Three ways to create curiosity in customers and prospects

We all like to buy low, and sell high; to make a good investment and do a good deal. But investing in potential comes with risk, which big companies and government, in particular, aren’t too keen on. Their risk-averse behaviour is what coined the old adage, "No-one ever got fired by hiring IBM"; in other words, that it is safer to hire a firm with a proven track record, even if it does prove more costly (both in dollars and lost potential for innovation) to do so.

The need to mitigate a customer’s risk aversion is one reason why, when trying to sell a customer on something new, we will almost always revert to our past achievements as justification.

Tender request documents issued by buyers also exaggerate the importance of credentials, by giving us points for explaining our experience in similar work.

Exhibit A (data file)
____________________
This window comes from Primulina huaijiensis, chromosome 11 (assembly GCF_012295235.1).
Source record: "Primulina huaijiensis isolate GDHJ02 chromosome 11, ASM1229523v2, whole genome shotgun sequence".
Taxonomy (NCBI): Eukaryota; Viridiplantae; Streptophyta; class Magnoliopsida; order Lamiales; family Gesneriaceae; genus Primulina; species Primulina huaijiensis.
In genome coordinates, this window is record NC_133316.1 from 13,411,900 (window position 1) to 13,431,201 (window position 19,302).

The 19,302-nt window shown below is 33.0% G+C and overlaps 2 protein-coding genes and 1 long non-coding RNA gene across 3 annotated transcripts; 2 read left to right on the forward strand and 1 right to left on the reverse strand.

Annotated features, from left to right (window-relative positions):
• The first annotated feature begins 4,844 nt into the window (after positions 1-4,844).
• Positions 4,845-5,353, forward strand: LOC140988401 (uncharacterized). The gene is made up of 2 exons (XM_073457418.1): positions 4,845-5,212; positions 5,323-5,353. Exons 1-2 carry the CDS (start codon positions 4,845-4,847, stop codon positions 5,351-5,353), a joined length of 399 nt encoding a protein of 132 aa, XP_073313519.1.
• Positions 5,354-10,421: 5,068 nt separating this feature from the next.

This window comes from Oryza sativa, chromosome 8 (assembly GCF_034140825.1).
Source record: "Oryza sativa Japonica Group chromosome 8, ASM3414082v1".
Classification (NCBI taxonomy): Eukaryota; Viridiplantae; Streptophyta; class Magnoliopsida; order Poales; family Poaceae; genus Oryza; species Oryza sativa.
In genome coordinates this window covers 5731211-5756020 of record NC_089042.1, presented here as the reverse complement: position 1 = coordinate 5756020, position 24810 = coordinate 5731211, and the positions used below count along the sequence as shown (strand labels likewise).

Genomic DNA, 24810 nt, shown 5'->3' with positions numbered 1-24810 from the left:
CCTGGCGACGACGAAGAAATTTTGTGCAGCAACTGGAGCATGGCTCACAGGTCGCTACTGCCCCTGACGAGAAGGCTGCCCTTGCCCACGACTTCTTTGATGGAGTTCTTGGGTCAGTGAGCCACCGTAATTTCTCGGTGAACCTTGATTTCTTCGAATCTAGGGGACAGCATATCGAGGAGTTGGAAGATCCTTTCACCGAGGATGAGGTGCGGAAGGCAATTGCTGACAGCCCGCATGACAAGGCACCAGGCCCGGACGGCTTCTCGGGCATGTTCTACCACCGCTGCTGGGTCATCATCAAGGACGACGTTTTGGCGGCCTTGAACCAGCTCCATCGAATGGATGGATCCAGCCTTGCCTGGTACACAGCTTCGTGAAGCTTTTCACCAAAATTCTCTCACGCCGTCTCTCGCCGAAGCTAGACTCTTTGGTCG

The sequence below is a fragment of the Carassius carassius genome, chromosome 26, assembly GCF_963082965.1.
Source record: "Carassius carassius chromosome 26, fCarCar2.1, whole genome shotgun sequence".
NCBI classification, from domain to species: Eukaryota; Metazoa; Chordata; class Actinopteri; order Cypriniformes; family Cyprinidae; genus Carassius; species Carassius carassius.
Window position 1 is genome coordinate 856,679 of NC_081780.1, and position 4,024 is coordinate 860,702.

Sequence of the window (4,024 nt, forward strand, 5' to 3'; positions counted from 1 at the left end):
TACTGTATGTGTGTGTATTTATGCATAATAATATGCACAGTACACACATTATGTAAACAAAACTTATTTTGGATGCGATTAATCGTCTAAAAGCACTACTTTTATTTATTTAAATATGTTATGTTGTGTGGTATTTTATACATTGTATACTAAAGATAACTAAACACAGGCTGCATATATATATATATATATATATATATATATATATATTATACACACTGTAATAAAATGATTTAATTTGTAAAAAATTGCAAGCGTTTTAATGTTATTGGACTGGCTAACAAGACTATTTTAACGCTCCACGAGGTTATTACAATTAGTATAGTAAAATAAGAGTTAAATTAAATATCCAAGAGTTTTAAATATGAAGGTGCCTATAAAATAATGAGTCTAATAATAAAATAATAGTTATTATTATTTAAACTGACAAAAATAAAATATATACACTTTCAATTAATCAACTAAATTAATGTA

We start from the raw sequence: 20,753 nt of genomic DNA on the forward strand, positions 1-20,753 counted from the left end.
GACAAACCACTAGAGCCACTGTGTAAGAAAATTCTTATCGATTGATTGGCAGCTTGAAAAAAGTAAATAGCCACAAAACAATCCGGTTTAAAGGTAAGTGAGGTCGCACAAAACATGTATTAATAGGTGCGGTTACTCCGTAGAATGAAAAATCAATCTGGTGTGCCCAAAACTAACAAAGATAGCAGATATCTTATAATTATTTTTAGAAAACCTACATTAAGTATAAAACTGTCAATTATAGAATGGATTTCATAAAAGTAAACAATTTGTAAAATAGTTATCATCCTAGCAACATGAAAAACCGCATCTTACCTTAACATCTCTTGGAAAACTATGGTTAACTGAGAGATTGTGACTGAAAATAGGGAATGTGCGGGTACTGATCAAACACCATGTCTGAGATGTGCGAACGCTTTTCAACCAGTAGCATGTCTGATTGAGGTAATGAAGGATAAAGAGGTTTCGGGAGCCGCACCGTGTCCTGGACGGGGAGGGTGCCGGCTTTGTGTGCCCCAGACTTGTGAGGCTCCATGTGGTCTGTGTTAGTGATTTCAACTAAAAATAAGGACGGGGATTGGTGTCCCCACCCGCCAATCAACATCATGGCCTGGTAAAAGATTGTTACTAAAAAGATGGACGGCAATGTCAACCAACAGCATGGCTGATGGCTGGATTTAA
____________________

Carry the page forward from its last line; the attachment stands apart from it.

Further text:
But this isn't what customers are really buying. Solid credentials may be the price of entry to a competition, but what customers are really interested in is what is coming next.

In To Sell is Human, Dan Pink suggests that we are more likely to buy into something or someone "with potential" - that is, yet to reach their peak. Among other research, he cites a test of two Facebook ads for a comedian, Kevin Shea. The first ad said Shea "could be the next big thing", while the second described him as "the next big thing." The first ad, hinting at Shea's potential, generated far more click-throughs and likes than the second.

Curiosity creates possibility. Here are three ways to create curiosity about your potential, with the aim of expanding the conversations you’re having with customers or prospects.

  1. Describe new developments in your field.
  2. Talk about something you're tinkering with, or a pilot program you are trialling.

Disclose some of the new thinking you and your team are developing, and explain how this might offer new and improved ways to deliver results.

Robyn Haydon is a business development consultant who helps helps service-based businesses that compete through bids and tenders to articulate the value in what they do, command a price premium, and build an offer that buyers can’t refuse. Don’t let others dictate how far and how fast your business can grow – take your power back! Email robyn@robynhaydon.com to request the white paper for the Beyond Ticking Boxes program.